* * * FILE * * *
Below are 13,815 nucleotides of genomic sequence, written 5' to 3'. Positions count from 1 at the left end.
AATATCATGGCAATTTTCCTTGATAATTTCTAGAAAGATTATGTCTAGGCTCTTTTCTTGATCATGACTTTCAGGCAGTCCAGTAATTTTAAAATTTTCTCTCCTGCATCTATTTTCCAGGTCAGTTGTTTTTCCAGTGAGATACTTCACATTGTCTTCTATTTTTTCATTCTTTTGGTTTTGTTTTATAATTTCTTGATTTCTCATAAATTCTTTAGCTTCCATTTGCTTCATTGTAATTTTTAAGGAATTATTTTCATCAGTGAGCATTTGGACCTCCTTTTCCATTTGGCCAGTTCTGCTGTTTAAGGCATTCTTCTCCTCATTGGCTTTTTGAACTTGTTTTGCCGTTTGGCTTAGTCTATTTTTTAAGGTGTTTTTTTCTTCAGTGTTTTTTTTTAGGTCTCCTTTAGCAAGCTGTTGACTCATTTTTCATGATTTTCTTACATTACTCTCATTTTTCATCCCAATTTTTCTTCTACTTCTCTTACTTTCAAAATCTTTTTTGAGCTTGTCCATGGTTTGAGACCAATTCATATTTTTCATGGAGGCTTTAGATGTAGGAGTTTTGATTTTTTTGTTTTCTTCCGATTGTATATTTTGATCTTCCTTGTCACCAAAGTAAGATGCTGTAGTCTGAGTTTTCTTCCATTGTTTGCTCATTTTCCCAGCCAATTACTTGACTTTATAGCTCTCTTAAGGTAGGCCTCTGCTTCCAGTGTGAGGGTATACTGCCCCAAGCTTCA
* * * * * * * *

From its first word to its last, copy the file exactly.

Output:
Below are 13,815 nucleotides of genomic sequence, written 5' to 3'. Positions count from 1 at the left end.
AATATCATGGCAATTTTCCTTGATAATTTCTAGAAAGATTATGTCTAGGCTCTTTTCTTGATCATGACTTTCAGGCAGTCCAGTAATTTTAAAATTTTCTCTCCTGCATCTATTTTCCAGGTCAGTTGTTTTTCCAGTGAGATACTTCACATTGTCTTCTATTTTTTCATTCTTTTGGTTTTGTTTTATAATTTCTTGATTTCTCATAAATTCTTTAGCTTCCATTTGCTTCATTGTAATTTTTAAGGAATTATTTTCATCAGTGAGCATTTGGACCTCCTTTTCCATTTGGCCAGTTCTGCTGTTTAAGGCATTCTTCTCCTCATTGGCTTTTTGAACTTGTTTTGCCGTTTGGCTTAGTCTATTTTTTAAGGTGTTTTTTTCTTCAGTGTTTTTTTTTAGGTCTCCTTTAGCAAGCTGTTGACTCATTTTTCATGATTTTCTTACATTACTCTCATTTTTCATCCCAATTTTTCTTCTACTTCTCTTACTTTCAAAATCTTTTTTGAGCTTGTCCATGGTTTGAGACCAATTCATATTTTTCATGGAGGCTTTAGATGTAGGAGTTTTGATTTTTTTGTTTTCTTCCGATTGTATATTTTGATCTTCCTTGTCACCAAAGTAAGATGCTGTAGTCTGAGTTTTCTTCCATTGTTTGCTCATTTTCCCAGCCAATTACTTGACTTTATAGCTCTCTTAAGGTAGGCCTCTGCTTCCAGTGTGAGGGTATACTGCCCCAAGCTTCA